Few things go together as well as summertime and the movies. Once God created air conditioning – what year was that again? – it was only a matter of time before people began to appreciate the ritual of sitting in a dark, cool theater, perhaps with a bag of popcorn and some sugary liquid or other, and letting go of the real world for a couple of hours.
Of course, the usual suspects will be in town all summer long — the blowsy blockbusters at our local mega-multi cineplexes. Savannahians, however, have another option — classic films on the big screen in the comparatively lush and luxurious Lucas Theatre, and right around the corner, in the Trustees Theater.
Last weekend's Marilyn Monroe birthday tribute paired Gentlemen Prefer Blondes and Some Like It Hot — and for those of us who don't particularly like it hot, there are more celluloid classics ahead on downtown's summer movie schedule.
Next up is the British comedy Monty Python and the Holy Grail. We probably all know someone who can quote this 1975 cult classic line-for-line — it's been a nerd staple for all these years. But if you've only seen Spamalot, the after-the-fact stage version, check out Holy Grail, for it's the Arthurian fountain from which all things Python floweth. It is, to be precise, one of Great Britain's funniest ever. Lucas, June 14.
Jaws (June 15, Trustees) happens to be one of this writer's all-time favorite films (and he's not alone, not by a long shot). Steven Spielberg's 1975 shark tale really needs to be seen on the big screen to be appreciated. It's been stylistically ripped off thousands of times, but try to imagine experiencing all this incredible tension-and-release back in the day, when Spielberg was the very first director to put it on screen. Outstanding.
The Coen Brothers' black comedy The Big Lewbowski wasn't a massive hit in theaters in 1998, but its absurd story of The Dude (Jeff Bridges) and his bowling buddies (John Goodman, Steve Buscemi and an unforgettable John Turturro) has become the cult favorite to beat. Factor in a weird and wobbly subplot about The Dude's lineage (hello, Julianne Moore and Philip Seymour Hoffman) and you've got one of the era's most satisfyingly strange howlers. June 21, Trustees Theater.
Screening June 22 at the Lucas, How to Train Your Dragon was one of the first computer-generated animated films (non-Shrek, that is) to dominate at the box office (2010). It's about a young Viking boy who befriends a "fierce" dragon, rather than slaying it, as is the custom of his village elders. It received two Academy Award nominations.
Top Hat (Lucas, June 28) is a classic Fred Astaire-Ginger Rogers dance musical from 1935. Technically, it's a "screwball comedy," but Top Hat gave the world Fred and Ginger singing and dancing "Cheek to Cheek," which means that even if you've never seen it, you've seen it. An absolutely robust black and white classic.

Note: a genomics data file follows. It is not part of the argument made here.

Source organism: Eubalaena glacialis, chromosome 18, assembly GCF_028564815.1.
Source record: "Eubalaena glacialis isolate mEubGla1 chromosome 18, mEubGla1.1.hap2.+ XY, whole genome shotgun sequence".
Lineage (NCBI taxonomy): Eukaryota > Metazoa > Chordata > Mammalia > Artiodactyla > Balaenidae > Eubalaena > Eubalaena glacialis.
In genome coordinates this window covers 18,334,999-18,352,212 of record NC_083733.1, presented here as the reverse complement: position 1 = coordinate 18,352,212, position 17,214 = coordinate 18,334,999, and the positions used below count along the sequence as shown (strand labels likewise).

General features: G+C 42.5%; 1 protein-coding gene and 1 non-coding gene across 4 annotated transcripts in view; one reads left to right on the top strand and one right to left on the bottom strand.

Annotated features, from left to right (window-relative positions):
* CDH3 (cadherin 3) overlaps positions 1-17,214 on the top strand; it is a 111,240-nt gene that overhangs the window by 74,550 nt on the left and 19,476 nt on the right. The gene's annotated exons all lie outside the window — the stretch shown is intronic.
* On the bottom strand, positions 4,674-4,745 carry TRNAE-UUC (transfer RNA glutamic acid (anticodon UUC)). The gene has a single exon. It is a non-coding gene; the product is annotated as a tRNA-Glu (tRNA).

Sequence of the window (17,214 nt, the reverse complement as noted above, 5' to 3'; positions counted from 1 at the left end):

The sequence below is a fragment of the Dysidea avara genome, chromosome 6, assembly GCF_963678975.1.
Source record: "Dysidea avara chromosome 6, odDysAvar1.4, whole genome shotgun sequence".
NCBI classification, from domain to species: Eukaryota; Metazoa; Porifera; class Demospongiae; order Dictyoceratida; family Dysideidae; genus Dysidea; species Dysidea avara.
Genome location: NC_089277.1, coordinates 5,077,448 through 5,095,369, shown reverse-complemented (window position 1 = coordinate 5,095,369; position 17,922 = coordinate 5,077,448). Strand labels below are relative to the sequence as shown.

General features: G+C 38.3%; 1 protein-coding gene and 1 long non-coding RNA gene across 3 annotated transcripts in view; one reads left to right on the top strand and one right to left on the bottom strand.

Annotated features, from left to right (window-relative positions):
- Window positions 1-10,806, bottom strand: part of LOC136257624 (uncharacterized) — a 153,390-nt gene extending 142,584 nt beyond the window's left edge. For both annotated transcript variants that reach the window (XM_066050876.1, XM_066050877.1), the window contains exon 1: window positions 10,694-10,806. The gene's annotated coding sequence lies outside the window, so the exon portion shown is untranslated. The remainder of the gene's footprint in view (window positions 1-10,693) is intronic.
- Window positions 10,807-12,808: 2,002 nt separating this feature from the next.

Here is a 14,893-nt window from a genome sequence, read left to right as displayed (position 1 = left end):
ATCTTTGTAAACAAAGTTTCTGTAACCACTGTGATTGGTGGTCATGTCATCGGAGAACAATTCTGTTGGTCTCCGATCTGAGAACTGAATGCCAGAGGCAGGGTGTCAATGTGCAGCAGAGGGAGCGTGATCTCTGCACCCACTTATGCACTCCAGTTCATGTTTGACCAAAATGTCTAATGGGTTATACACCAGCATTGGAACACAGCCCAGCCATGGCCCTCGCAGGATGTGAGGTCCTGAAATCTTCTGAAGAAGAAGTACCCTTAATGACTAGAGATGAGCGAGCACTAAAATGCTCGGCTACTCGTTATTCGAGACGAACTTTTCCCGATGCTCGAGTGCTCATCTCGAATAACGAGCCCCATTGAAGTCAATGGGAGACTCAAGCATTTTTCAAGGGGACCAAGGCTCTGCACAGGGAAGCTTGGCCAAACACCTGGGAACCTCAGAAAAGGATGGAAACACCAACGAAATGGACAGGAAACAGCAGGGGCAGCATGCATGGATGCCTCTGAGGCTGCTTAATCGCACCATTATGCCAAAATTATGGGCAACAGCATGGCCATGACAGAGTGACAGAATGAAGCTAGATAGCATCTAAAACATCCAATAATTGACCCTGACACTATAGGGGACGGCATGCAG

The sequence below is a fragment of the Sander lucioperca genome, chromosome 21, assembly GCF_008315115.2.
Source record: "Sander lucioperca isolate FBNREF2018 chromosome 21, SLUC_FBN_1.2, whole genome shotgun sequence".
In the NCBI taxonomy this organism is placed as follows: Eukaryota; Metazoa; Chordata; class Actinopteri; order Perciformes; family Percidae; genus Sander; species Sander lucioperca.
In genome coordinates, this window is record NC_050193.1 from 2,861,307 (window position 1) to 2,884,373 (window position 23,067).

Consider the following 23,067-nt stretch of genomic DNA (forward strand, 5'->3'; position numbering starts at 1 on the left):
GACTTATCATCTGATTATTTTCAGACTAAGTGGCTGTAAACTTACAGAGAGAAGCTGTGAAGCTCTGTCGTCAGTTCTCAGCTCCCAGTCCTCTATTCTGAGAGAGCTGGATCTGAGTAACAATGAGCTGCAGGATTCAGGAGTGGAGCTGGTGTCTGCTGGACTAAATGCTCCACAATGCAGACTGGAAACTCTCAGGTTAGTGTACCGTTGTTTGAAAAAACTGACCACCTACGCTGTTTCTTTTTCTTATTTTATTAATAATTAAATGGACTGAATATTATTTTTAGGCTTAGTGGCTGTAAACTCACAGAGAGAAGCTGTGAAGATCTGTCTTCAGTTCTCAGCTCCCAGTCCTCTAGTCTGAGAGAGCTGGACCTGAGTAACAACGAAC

The Steven Spielberg summer fest continues with E.T., the Extra-Terrestrial (June 29 at the Trustees). You know the story: Young Elliot discovers and befriends a lost little alien, and defends him from a host of curious scientists and Drew Barrymore. It's from 1982 (here's a game for you college kids: Count how many passing Elvis Costello references Spielberg planted in the movie).
It just made the rounds as a 3D re-release, but Spielberg's 1993 Jurassic Park bears experiencing over and over again; it's that good (although Michael Crichton's book is better). Dinosaurs come to life! Newman gets eaten! July 13, Trustees.
Screening July 20 at the Lucas, Walt Disney's 1964 musical Mary Poppins is, as we all know, a joy on every level. Here you have Julie Andrews and Dick Van Dyke at the top of their game, a wonderful Sherman Brothers score, and a bizarre (but very British) moral about the responsibilities of being a good parent. "Let's Go Fly a Kite" gets me every time.
More Spielberg with the moving WWII drama Saving Private Ryan (Trustees, July 27). It came after Schindler's List and before Band of Brothers and The Pacific, but this 1998 drama with Tom Hanks as a conflicted platoon captain on the European front lines is among the director's finest works. The opening scene, on the beach at Normandy, is both riveting and horrifying.
You know him as Honest Abe in Lincoln and oilman Daniel Plainview in There Will Be Blood, but Oscar winner Daniel Day-Lewis has been making movies for 30 years. James Fenimore Cooper's Last of the Mohicans became a film in 1992, directed by Michael Mann, and starring the gangly Irishman as Nathaniel Hawkeye, a scrappy frontier fighter during the French and Indian War of 1757. At the Lucas Aug. 3.
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